Among those praising the women who've come forward in recent high profile sexual harassment cases is a former journalist and first lady of Washington.
Mona Locke is also a victim of sexual harassment herself. Not once, not twice, she says, but multiple times. She says it happened early in her career as a television news reporter and in the political arena as well.
"I have been in the situation where there were other guys and they just turned a blind eye when someone would grab my leg or any other physical contact, when you know that is wrong. And because of the power differential a coworker would not say anything," recalled Locke.
She first shared the details of her personal and painful experiences with sexual harassment in a 2016 Facebook post. At that time, Locke also created a "safe space" on Facebook and encouraged other victims of sexual harassment to stand together and tell their stories.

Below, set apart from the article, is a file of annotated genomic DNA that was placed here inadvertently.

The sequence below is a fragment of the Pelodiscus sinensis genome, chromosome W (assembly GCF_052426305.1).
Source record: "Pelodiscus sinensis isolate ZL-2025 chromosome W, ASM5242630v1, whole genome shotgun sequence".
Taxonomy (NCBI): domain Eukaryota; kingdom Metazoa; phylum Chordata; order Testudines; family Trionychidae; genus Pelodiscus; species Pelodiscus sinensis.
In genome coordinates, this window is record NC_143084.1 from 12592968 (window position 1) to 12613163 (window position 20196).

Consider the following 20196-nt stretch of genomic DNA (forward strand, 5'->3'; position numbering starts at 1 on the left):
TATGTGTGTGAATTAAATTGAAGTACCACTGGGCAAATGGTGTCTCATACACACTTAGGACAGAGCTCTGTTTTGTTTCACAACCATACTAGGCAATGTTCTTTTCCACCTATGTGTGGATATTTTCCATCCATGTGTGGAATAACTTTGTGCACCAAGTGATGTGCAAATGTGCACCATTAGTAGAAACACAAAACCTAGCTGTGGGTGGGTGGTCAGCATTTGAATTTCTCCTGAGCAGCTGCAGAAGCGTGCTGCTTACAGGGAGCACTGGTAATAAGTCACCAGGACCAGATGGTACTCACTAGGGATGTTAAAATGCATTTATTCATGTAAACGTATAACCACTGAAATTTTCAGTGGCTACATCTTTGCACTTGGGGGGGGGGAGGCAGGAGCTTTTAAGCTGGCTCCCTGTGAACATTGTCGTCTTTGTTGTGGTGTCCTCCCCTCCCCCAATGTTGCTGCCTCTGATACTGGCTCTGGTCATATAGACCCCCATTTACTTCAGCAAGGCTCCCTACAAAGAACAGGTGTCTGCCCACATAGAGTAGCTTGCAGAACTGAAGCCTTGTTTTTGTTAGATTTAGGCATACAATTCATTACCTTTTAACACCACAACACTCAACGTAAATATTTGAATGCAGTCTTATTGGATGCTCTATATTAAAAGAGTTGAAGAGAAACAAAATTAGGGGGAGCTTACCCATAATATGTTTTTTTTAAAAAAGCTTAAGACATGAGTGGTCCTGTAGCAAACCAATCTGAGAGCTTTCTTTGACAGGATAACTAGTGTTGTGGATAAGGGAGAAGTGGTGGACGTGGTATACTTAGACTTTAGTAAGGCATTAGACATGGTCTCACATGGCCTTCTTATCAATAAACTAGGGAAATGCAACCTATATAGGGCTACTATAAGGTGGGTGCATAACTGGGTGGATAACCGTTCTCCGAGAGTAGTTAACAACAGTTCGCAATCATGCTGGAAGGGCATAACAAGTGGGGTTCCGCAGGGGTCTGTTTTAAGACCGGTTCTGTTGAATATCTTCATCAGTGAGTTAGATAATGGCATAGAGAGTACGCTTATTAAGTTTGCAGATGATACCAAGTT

"We can't ignore it anymore," she said. "For a woman who has been harassed or assaulted, it lives with you forever."
In recent weeks, from the case of Harvey Weinstein to Al Franken, Charlie Rose, Matt Lauer, and others, Locke has been in awe of the women who've come forward.
"I think we have reached a tipping point where it's okay to speak out. And if you're not the person being harassed or assaulted, then stand up for someone. When you see it, call it out. Don't be afraid. Because if we don't speak out, the culture will never change," she said.
She believes it's important for the conversation to continue, far beyond recent headlines.
"My hope is that it cascades down not just to high profile people, but to everyday people that are affected in their workplace. Affected outside of their work places. That we really shift the culture," she said. "I think the change has to occur. We have to teach our kids when they're in the house, when they're young, that inappropriate jokes won't be tolerated. That we need to respect men and women."
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